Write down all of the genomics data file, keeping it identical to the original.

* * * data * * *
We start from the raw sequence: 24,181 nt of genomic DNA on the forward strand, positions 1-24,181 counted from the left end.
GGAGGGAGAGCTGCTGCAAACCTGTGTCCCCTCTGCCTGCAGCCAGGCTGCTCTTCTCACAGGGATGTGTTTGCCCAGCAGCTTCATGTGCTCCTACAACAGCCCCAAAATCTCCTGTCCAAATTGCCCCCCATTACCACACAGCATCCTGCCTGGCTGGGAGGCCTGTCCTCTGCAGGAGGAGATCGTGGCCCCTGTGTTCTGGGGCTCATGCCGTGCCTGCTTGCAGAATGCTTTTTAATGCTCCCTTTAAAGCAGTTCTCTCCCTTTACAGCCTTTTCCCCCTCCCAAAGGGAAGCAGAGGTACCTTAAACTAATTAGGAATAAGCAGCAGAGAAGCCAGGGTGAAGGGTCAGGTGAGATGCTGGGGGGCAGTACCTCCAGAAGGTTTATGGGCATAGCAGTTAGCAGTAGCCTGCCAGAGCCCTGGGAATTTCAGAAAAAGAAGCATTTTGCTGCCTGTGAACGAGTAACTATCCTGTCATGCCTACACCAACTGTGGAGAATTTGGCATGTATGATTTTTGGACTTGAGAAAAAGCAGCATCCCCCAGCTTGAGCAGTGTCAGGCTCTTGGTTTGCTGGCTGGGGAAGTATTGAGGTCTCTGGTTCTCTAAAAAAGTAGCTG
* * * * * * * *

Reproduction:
We start from the raw sequence: 24,181 nt of genomic DNA on the forward strand, positions 1-24,181 counted from the left end.
GGAGGGAGAGCTGCTGCAAACCTGTGTCCCCTCTGCCTGCAGCCAGGCTGCTCTTCTCACAGGGATGTGTTTGCCCAGCAGCTTCATGTGCTCCTACAACAGCCCCAAAATCTCCTGTCCAAATTGCCCCCCATTACCACACAGCATCCTGCCTGGCTGGGAGGCCTGTCCTCTGCAGGAGGAGATCGTGGCCCCTGTGTTCTGGGGCTCATGCCGTGCCTGCTTGCAGAATGCTTTTTAATGCTCCCTTTAAAGCAGTTCTCTCCCTTTACAGCCTTTTCCCCCTCCCAAAGGGAAGCAGAGGTACCTTAAACTAATTAGGAATAAGCAGCAGAGAAGCCAGGGTGAAGGGTCAGGTGAGATGCTGGGGGGCAGTACCTCCAGAAGGTTTATGGGCATAGCAGTTAGCAGTAGCCTGCCAGAGCCCTGGGAATTTCAGAAAAAGAAGCATTTTGCTGCCTGTGAACGAGTAACTATCCTGTCATGCCTACACCAACTGTGGAGAATTTGGCATGTATGATTTTTGGACTTGAGAAAAAGCAGCATCCCCCAGCTTGAGCAGTGTCAGGCTCTTGGTTTGCTGGCTGGGGAAGTATTGAGGTCTCTGGTTCTCTAAAAAAGTAGCTG